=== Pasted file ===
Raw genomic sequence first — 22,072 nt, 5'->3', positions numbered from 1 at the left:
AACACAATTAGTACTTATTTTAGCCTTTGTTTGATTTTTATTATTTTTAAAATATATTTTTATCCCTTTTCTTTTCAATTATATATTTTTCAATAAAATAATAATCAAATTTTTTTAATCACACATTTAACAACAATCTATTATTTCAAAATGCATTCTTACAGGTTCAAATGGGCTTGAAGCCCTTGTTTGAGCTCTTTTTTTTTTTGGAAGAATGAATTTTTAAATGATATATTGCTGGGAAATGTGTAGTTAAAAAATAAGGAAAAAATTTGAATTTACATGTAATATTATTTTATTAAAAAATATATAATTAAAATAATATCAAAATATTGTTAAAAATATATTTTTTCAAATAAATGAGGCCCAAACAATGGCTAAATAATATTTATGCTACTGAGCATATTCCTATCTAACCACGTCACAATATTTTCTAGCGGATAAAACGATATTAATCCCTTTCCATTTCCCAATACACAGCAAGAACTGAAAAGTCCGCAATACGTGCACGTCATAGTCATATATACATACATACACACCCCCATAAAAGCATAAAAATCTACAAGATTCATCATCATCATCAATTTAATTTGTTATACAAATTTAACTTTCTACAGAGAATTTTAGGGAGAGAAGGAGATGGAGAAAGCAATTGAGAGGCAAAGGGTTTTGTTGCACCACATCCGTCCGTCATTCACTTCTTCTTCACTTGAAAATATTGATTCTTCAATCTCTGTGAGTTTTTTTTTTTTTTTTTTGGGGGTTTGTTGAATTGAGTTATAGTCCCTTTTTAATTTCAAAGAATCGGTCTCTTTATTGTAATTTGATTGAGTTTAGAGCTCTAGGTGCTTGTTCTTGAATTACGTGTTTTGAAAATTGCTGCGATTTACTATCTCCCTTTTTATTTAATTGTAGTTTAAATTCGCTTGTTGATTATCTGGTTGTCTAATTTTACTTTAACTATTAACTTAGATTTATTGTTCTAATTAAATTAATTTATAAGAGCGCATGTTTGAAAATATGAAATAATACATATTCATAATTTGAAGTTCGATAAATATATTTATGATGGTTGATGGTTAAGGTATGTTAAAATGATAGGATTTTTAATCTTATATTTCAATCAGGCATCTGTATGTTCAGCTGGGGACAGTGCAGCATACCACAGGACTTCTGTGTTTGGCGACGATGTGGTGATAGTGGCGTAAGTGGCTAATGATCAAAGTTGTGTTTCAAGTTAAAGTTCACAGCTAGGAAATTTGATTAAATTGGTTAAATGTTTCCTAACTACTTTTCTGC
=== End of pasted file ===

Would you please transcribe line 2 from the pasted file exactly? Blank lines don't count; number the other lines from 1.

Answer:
AACACAATTAGTACTTATTTTAGCCTTTGTTTGATTTTTATTATTTTTAAAATATATTTTTATCCCTTTTCTTTTCAATTATATATTTTTCAATAAAATAATAATCAAATTTTTTTAATCACACATTTAACAACAATCTATTATTTCAAAATGCATTCTTACAGGTTCAAATGGGCTTGAAGCCCTTGTTTGAGCTCTTTTTTTTTTTGGAAGAATGAATTTTTAAATGATATATTGCTGGGAAATGTGTAGTTAAAAAATAAGGAAAAAATTTGAATTTACATGTAATATTATTTTATTAAAAAATATATAATTAAAATAATATCAAAATATTGTTAAAAATATATTTTTTCAAATAAATGAGGCCCAAACAATGGCTAAATAATATTTATGCTACTGAGCATATTCCTATCTAACCACGTCACAATATTTTCTAGCGGATAAAACGATATTAATCCCTTTCCATTTCCCAATACACAGCAAGAACTGAAAAGTCCGCAATACGTGCACGTCATAGTCATATATACATACATACACACCCCCATAAAAGCATAAAAATCTACAAGATTCATCATCATCATCAATTTAATTTGTTATACAAATTTAACTTTCTACAGAGAATTTTAGGGAGAGAAGGAGATGGAGAAAGCAATTGAGAGGCAAAGGGTTTTGTTGCACCACATCCGTCCGTCATTCACTTCTTCTTCACTTGAAAATATTGATTCTTCAATCTCTGTGAGTTTTTTTTTTTTTTTTTTGGGGGTTTGTTGAATTGAGTTATAGTCCCTTTTTAATTTCAAAGAATCGGTCTCTTTATTGTAATTTGATTGAGTTTAGAGCTCTAGGTGCTTGTTCTTGAATTACGTGTTTTGAAAATTGCTGCGATTTACTATCTCCCTTTTTATTTAATTGTAGTTTAAATTCGCTTGTTGATTATCTGGTTGTCTAATTTTACTTTAACTATTAACTTAGATTTATTGTTCTAATTAAATTAATTTATAAGAGCGCATGTTTGAAAATATGAAATAATACATATTCATAATTTGAAGTTCGATAAATATATTTATGATGGTTGATGGTTAAGGTATGTTAAAATGATAGGATTTTTAATCTTATATTTCAATCAGGCATCTGTATGTTCAGCTGGGGACAGTGCAGCATACCACAGGACTTCTGTGTTTGGCGACGATGTGGTGATAGTGGCGTAAGTGGCTAATGATCAAAGTTGTGTTTCAAGTTAAAGTTCACAGCTAGGAAATTTGATTAAATTGGTTAAATGTTTCCTAACTACTTTTCTGC